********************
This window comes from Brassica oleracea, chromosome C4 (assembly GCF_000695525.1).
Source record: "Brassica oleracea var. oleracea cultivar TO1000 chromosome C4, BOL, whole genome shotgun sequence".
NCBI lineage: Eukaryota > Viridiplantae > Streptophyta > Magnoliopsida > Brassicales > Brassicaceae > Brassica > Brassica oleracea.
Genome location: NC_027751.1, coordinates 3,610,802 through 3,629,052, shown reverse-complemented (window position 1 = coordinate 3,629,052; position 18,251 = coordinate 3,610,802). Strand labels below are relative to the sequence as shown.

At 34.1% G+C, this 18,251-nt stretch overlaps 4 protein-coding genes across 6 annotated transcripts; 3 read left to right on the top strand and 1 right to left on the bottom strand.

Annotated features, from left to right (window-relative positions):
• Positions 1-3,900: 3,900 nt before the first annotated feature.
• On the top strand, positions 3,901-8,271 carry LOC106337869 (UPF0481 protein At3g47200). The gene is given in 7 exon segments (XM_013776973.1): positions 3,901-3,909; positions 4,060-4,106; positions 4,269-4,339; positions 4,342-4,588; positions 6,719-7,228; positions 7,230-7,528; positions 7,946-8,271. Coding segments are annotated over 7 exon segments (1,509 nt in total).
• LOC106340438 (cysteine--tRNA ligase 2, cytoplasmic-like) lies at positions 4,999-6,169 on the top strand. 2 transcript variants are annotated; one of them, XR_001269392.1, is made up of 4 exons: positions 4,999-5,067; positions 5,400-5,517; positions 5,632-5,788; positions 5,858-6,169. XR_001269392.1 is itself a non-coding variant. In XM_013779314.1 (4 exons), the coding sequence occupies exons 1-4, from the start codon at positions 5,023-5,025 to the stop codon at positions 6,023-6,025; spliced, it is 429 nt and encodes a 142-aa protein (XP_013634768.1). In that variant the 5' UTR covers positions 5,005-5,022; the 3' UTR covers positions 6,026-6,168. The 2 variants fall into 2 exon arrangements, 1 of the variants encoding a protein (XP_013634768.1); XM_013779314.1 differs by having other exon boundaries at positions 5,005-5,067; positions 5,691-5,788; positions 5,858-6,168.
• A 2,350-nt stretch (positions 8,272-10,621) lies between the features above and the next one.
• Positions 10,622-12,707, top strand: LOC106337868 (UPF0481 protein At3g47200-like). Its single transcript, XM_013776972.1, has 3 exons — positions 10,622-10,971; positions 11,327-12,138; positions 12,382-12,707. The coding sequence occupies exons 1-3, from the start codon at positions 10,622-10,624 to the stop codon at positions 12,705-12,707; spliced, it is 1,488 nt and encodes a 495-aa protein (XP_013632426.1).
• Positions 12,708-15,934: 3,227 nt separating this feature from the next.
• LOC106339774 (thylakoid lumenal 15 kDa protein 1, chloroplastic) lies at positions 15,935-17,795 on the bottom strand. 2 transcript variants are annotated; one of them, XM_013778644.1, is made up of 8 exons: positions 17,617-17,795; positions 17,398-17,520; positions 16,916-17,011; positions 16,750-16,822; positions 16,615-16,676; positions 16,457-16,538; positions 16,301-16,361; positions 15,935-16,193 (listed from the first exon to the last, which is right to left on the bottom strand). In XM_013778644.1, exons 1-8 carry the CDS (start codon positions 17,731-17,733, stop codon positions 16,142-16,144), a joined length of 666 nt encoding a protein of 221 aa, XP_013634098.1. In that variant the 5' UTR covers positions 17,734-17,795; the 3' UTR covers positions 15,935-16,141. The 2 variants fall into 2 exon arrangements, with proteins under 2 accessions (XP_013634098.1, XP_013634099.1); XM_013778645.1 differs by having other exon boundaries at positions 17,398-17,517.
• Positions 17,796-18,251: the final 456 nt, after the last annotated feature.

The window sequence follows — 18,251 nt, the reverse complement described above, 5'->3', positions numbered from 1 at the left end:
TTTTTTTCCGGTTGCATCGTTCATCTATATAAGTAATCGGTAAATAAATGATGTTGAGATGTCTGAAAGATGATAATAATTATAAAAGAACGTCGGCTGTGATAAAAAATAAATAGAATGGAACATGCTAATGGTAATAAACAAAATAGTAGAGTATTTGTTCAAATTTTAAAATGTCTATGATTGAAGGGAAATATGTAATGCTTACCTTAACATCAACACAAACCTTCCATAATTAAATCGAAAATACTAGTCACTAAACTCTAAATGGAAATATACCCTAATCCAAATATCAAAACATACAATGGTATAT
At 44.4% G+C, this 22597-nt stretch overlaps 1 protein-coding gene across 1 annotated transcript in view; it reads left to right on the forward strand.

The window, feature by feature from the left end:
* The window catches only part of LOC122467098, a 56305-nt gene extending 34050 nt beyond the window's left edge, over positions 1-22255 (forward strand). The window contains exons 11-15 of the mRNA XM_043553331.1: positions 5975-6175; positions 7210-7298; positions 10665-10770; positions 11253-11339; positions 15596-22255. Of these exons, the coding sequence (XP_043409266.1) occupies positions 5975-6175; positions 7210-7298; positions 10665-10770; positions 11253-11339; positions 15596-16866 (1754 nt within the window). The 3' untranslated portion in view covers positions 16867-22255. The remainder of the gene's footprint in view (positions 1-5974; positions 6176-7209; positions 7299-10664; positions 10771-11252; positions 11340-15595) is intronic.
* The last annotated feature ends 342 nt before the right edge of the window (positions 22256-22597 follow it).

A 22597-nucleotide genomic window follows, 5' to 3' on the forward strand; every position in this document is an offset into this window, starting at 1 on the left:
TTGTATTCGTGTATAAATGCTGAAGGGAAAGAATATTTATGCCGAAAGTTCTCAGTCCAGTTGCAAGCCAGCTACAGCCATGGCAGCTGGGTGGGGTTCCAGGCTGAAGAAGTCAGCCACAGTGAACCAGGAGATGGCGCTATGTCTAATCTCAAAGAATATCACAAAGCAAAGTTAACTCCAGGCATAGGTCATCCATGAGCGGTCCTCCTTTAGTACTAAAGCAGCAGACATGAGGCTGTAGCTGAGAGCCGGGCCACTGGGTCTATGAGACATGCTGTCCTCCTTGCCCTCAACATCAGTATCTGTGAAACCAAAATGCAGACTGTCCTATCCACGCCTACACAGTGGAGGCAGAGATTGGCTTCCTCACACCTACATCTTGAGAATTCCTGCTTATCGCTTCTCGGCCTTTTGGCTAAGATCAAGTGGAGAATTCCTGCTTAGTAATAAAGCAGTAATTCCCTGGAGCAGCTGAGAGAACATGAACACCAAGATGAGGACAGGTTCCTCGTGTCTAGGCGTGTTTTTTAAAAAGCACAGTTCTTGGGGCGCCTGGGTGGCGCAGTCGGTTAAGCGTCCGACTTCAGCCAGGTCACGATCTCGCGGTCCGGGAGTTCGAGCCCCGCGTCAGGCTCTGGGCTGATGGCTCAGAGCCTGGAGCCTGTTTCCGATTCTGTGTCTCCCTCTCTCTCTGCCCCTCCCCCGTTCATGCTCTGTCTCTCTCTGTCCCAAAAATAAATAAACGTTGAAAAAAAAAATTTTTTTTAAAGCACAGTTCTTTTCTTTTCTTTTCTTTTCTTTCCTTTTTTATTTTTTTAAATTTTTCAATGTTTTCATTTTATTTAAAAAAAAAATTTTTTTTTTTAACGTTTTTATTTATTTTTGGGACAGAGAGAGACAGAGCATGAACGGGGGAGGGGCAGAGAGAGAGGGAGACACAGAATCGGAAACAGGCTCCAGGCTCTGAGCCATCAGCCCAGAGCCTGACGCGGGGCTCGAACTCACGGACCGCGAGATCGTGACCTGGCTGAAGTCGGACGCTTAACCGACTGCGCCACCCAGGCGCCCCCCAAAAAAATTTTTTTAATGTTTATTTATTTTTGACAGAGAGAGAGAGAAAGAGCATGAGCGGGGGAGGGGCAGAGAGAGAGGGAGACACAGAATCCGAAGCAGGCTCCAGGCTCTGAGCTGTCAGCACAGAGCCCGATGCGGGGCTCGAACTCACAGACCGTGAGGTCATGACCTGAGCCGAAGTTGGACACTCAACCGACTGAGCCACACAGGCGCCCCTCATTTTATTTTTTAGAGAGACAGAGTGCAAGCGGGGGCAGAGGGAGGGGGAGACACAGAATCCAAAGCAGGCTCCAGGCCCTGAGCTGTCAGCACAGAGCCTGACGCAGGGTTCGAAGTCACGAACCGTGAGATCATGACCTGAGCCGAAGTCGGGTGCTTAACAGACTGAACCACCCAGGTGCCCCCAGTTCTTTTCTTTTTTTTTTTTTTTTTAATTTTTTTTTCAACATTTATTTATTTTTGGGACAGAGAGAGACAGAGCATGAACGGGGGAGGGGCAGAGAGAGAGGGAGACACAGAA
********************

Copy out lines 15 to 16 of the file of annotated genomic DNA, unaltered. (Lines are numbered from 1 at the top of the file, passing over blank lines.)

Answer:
The window sequence follows — 18,251 nt, the reverse complement described above, 5'->3', positions numbered from 1 at the left end:
TTTTTTTCCGGTTGCATCGTTCATCTATATAAGTAATCGGTAAATAAATGATGTTGAGATGTCTGAAAGATGATAATAATTATAAAAGAACGTCGGCTGTGATAAAAAATAAATAGAATGGAACATGCTAATGGTAATAAACAAAATAGTAGAGTATTTGTTCAAATTTTAAAATGTCTATGATTGAAGGGAAATATGTAATGCTTACCTTAACATCAACACAAACCTTCCATAATTAAATCGAAAATACTAGTCACTAAACTCTAAATGGAAATATACCCTAATCCAAATATCAAAACATACAATGGTATAT